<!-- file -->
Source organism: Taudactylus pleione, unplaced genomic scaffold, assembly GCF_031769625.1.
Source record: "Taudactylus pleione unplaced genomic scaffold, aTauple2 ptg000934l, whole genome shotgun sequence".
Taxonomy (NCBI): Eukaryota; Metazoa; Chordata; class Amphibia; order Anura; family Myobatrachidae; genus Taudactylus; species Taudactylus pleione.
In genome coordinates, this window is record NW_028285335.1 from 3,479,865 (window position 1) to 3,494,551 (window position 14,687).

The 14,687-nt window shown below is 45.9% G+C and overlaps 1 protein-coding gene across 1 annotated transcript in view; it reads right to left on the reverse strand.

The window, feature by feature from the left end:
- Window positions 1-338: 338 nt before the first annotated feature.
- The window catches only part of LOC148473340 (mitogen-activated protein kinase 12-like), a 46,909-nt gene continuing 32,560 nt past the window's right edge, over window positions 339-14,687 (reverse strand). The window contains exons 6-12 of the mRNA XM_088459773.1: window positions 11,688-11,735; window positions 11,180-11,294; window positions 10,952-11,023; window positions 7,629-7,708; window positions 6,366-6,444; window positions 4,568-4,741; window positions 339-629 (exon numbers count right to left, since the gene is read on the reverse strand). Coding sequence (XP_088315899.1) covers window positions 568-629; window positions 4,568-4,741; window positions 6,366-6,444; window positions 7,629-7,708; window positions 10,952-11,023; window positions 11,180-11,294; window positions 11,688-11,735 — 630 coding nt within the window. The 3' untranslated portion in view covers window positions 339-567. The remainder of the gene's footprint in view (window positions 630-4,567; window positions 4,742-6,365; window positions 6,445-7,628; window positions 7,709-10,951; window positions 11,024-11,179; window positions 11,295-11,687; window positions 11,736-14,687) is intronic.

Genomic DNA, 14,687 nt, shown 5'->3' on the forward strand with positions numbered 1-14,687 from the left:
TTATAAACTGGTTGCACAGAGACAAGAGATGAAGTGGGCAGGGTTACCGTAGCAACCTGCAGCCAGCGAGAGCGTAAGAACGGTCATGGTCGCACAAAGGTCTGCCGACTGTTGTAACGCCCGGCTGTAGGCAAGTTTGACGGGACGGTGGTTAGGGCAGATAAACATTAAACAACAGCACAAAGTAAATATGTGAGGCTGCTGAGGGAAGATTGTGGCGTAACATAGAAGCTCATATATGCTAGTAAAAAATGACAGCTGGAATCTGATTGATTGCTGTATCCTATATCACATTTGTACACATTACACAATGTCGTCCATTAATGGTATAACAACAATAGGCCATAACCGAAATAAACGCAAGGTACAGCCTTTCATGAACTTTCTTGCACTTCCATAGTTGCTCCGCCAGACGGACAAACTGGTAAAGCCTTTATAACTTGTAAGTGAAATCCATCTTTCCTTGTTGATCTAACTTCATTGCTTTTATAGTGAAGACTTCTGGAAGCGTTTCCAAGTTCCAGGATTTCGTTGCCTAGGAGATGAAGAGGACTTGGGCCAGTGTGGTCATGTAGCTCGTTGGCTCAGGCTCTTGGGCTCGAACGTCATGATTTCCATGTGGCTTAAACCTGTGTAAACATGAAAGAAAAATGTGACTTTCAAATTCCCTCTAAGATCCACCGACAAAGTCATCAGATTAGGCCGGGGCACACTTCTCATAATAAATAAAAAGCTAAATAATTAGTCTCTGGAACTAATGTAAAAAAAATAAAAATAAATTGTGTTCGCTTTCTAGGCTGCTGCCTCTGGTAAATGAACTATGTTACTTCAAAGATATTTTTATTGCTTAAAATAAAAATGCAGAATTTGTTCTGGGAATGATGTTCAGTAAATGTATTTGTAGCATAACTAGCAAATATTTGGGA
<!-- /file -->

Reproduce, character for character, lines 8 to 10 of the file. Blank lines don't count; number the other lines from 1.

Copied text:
- The window catches only part of LOC148473340 (mitogen-activated protein kinase 12-like), a 46,909-nt gene continuing 32,560 nt past the window's right edge, over window positions 339-14,687 (reverse strand). The window contains exons 6-12 of the mRNA XM_088459773.1: window positions 11,688-11,735; window positions 11,180-11,294; window positions 10,952-11,023; window positions 7,629-7,708; window positions 6,366-6,444; window positions 4,568-4,741; window positions 339-629 (exon numbers count right to left, since the gene is read on the reverse strand). Coding sequence (XP_088315899.1) covers window positions 568-629; window positions 4,568-4,741; window positions 6,366-6,444; window positions 7,629-7,708; window positions 10,952-11,023; window positions 11,180-11,294; window positions 11,688-11,735 — 630 coding nt within the window. The 3' untranslated portion in view covers window positions 339-567. The remainder of the gene's footprint in view (window positions 630-4,567; window positions 4,742-6,365; window positions 6,445-7,628; window positions 7,709-10,951; window positions 11,024-11,179; window positions 11,295-11,687; window positions 11,736-14,687) is intronic.

Genomic DNA, 14,687 nt, shown 5'->3' on the forward strand with positions numbered 1-14,687 from the left:
TTATAAACTGGTTGCACAGAGACAAGAGATGAAGTGGGCAGGGTTACCGTAGCAACCTGCAGCCAGCGAGAGCGTAAGAACGGTCATGGTCGCACAAAGGTCTGCCGACTGTTGTAACGCCCGGCTGTAGGCAAGTTTGACGGGACGGTGGTTAGGGCAGATAAACATTAAACAACAGCACAAAGTAAATATGTGAGGCTGCTGAGGGAAGATTGTGGCGTAACATAGAAGCTCATATATGCTAGTAAAAAATGACAGCTGGAATCTGATTGATTGCTGTATCCTATATCACATTTGTACACATTACACAATGTCGTCCATTAATGGTATAACAACAATAGGCCATAACCGAAATAAACGCAAGGTACAGCCTTTCATGAACTTTCTTGCACTTCCATAGTTGCTCCGCCAGACGGACAAACTGGTAAAGCCTTTATAACTTGTAAGTGAAATCCATCTTTCCTTGTTGATCTAACTTCATTGCTTTTATAGTGAAGACTTCTGGAAGCGTTTCCAAGTTCCAGGATTTCGTTGCCTAGGAGATGAAGAGGACTTGGGCCAGTGTGGTCATGTAGCTCGTTGGCTCAGGCTCTTGGGCTCGAACGTCATGATTTCCATGTGGCTTAAACCTGTGTAAACATGAAAGAAAAATGTGACTTTCAAATTCCCTCTAAGATCCACCGACAAAGTCATCAGATTAGGCCGGGGCACACTTCTCATAATAAATAAAAAGCTAAATAATTAGTCTCTGGAACTAATGTAAAAAAAATAAAAATAAATTGTGTTCGCTTTCTAGGCTGCTGCCTCTGGTAAATGAACTATGTTACTTCAAAGATATTTTTATTGCTTAAAATAAAAATGCAGAATTTGTTCTGGGAATGATGTTCAGTAAATGTATTTGTAGCATAACTAGCAAATATTTGGGA